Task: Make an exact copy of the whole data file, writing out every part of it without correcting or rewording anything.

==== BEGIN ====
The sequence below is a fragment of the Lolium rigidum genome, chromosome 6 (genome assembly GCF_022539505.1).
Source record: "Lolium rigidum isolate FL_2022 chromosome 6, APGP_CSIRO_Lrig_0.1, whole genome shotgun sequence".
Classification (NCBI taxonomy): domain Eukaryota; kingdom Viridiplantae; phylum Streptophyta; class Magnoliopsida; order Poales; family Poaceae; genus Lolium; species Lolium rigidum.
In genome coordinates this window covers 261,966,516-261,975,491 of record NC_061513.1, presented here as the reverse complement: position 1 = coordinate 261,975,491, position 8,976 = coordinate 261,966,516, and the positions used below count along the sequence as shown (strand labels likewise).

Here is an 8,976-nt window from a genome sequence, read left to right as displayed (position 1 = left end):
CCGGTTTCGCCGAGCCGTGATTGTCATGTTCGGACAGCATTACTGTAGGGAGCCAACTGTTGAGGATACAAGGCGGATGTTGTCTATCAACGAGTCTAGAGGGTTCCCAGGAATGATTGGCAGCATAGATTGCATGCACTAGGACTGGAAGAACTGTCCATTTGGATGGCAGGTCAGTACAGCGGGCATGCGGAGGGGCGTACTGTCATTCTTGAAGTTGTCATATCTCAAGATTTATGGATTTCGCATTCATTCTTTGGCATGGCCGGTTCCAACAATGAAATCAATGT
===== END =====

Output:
The sequence below is a fragment of the Lolium rigidum genome, chromosome 6 (genome assembly GCF_022539505.1).
Source record: "Lolium rigidum isolate FL_2022 chromosome 6, APGP_CSIRO_Lrig_0.1, whole genome shotgun sequence".
Classification (NCBI taxonomy): domain Eukaryota; kingdom Viridiplantae; phylum Streptophyta; class Magnoliopsida; order Poales; family Poaceae; genus Lolium; species Lolium rigidum.
In genome coordinates this window covers 261,966,516-261,975,491 of record NC_061513.1, presented here as the reverse complement: position 1 = coordinate 261,975,491, position 8,976 = coordinate 261,966,516, and the positions used below count along the sequence as shown (strand labels likewise).

Here is an 8,976-nt window from a genome sequence, read left to right as displayed (position 1 = left end):
CCGGTTTCGCCGAGCCGTGATTGTCATGTTCGGACAGCATTACTGTAGGGAGCCAACTGTTGAGGATACAAGGCGGATGTTGTCTATCAACGAGTCTAGAGGGTTCCCAGGAATGATTGGCAGCATAGATTGCATGCACTAGGACTGGAAGAACTGTCCATTTGGATGGCAGGTCAGTACAGCGGGCATGCGGAGGGGCGTACTGTCATTCTTGAAGTTGTCATATCTCAAGATTTATGGATTTCGCATTCATTCTTTGGCATGGCCGGTTCCAACAATGAAATCAATGT